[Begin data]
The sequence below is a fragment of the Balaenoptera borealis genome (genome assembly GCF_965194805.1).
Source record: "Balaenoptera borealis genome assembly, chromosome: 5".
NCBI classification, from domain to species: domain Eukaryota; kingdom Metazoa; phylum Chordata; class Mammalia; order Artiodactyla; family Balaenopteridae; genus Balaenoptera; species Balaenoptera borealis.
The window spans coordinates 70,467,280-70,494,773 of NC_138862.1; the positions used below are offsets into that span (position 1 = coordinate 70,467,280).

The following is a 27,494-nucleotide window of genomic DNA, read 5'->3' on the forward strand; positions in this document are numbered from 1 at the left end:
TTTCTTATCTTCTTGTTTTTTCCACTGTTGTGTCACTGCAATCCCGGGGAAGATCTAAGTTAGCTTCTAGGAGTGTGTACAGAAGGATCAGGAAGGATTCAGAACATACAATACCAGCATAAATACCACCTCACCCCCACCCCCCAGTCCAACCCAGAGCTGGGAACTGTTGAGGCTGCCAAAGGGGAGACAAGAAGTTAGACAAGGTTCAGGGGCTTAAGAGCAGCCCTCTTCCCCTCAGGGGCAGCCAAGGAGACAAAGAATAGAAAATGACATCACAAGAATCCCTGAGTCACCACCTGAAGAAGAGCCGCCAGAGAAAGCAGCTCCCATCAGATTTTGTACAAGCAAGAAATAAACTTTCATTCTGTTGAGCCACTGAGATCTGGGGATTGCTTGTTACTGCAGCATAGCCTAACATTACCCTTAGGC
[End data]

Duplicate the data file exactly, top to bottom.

The sequence below is a fragment of the Balaenoptera borealis genome (genome assembly GCF_965194805.1).
Source record: "Balaenoptera borealis genome assembly, chromosome: 5".
NCBI classification, from domain to species: domain Eukaryota; kingdom Metazoa; phylum Chordata; class Mammalia; order Artiodactyla; family Balaenopteridae; genus Balaenoptera; species Balaenoptera borealis.
The window spans coordinates 70,467,280-70,494,773 of NC_138862.1; the positions used below are offsets into that span (position 1 = coordinate 70,467,280).

The following is a 27,494-nucleotide window of genomic DNA, read 5'->3' on the forward strand; positions in this document are numbered from 1 at the left end:
TTTCTTATCTTCTTGTTTTTTCCACTGTTGTGTCACTGCAATCCCGGGGAAGATCTAAGTTAGCTTCTAGGAGTGTGTACAGAAGGATCAGGAAGGATTCAGAACATACAATACCAGCATAAATACCACCTCACCCCCACCCCCCAGTCCAACCCAGAGCTGGGAACTGTTGAGGCTGCCAAAGGGGAGACAAGAAGTTAGACAAGGTTCAGGGGCTTAAGAGCAGCCCTCTTCCCCTCAGGGGCAGCCAAGGAGACAAAGAATAGAAAATGACATCACAAGAATCCCTGAGTCACCACCTGAAGAAGAGCCGCCAGAGAAAGCAGCTCCCATCAGATTTTGTACAAGCAAGAAATAAACTTTCATTCTGTTGAGCCACTGAGATCTGGGGATTGCTTGTTACTGCAGCATAGCCTAACATTACCCTTAGGC